A native of Boston, Massachusetts, Mr. Richardson received an AB from Harvard University in 1941. From 1942-45, he served in the US Army, and received the Bronze Star and Purple Heart. He received an LLB from Harvard Law School in 1947. From 1948-49, he clerked for Supreme Court Justice Felix Frankfurter He practiced law in Boston before becoming Massachusetts Lieutenant Governor (1965-67) and Massachusetts Attorney General (1967-69).

Mr. Richardson has written two books, and contributed numerous articles to professional journals. He has been active in the American Bar Association and many other legal organizations, and has served on the boards of many organizations, including the Board of Overseers of Harvard University, Harvard Law School and Harvard Medical School. He has received many prestigious awards.

Rodney Skager, Ph.D.

Rodney Skager has been a Professor of Education Psychology at UCLA since 1966. Now Professor Emeritus, he continues to teach graduate courses in educational psychology, personality theory, studies of at-risk youth, research design, and many other topics. He has published extensively on prevention policy, comparative studies of national drug policies, treatment and recovery from alcohol and illicit drug abuse. Since 1985, he has also been the Director of the California Attorney General's annual Survey of Student Substance Use in California Public Schools.

He is a member of the Board of Directors of Phoenix House of California, a national therapeutic community treatment agency. He has evaluated school and community programs for at-risk youth, gang prevention, alcohol and drug use prevention for youth, and professional training in the addictions. He has worked in a variety of roles in community agencies serving alcohol and drug-addicted clients, dependency treatment facilities, and industrial employee assistance programs. He often is a speaker and instructor at workshops, institutes, and community forums on incidence, prevention, and intervention in adolescent substance use and abuse.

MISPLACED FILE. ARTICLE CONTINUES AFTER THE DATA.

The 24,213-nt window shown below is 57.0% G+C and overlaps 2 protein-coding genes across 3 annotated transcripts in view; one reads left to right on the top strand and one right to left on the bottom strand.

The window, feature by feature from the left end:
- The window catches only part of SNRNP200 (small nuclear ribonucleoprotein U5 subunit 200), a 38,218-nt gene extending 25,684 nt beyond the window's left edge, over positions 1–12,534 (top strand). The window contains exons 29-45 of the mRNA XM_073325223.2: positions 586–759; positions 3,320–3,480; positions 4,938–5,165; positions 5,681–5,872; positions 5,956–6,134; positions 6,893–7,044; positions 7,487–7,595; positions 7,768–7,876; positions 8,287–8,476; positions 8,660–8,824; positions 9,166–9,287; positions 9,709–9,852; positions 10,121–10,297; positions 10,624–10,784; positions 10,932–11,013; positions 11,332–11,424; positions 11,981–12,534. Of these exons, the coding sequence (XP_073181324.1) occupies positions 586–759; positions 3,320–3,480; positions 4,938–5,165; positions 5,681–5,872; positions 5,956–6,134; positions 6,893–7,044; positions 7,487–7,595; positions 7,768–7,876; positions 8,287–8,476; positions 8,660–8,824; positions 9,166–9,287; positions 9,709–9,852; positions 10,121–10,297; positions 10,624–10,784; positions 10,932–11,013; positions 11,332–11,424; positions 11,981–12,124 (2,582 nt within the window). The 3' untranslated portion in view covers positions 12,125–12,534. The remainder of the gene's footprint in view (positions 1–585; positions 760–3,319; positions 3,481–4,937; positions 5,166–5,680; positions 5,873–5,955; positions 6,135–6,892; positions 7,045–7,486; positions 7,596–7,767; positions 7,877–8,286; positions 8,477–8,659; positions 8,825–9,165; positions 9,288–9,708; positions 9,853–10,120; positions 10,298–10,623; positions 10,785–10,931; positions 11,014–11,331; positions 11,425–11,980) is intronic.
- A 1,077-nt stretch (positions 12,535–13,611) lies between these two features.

Professor Skager earned his MA (1959) and Ph.D. (1961) in Psychology at the University of California at Los Angeles.

Eric E. Sterling, Esq.

Since 1989, Eric E. Sterling has been president of the Criminal Justice Policy Foundation, a non-profit educational organization that assists public health, criminal justice, and other public officials in finding innovative solutions to criminal justice and drug policy problems.

Mr. Sterling was Counsel to the U.S. House of Representatives Committee on the Judiciary from 1979 until 1989. On the staff of the Subcommittee on Crime, he was responsible for drug enforcement, gun control, money laundering, organized crime, pornography, terrorism, corrections, and military assistance to law enforcement. He was the principal aide in drafting criminal justice laws, including the Comprehensive Crime Control Act of 1984 and the Anti-Drug Abuse Acts of 1986 and 1988.

Since 1990, Mr. Sterling has edited NewsBriefs, the monthly newsletter of the National Drug Strategy Network, covering drug issues around the world. Mr. Sterling helped found Families Against Mandatory Minimums (FAMM) and Forfeiture Endangers American Rights (FEAR). He has served on the Mayor's Advisory Committee on Drug Abuse in Washington, DC and the Baltimore Mayor's Task Force on Drug Policy. He serves as liaison to the Standing Committee on Substance Abuse of the American Bar Association, and as Co-Chair of the drug policy committee of the National Association of Criminal Defense Attorneys.

Mr. Sterling received a BA from Haverford College (1973), and his J.D. from Villanova University School of Law (1976).

Aaron D. Wilson, MA

Aaron Wilson has worked in the drug policy reform movement since 1991. He joined PRDI in 1995. He holds a BA in History/Legal Studies from the University of Massachusetts-Amherst, and has recently completed MA's in Education and in Organizational Psychology at Columbia University.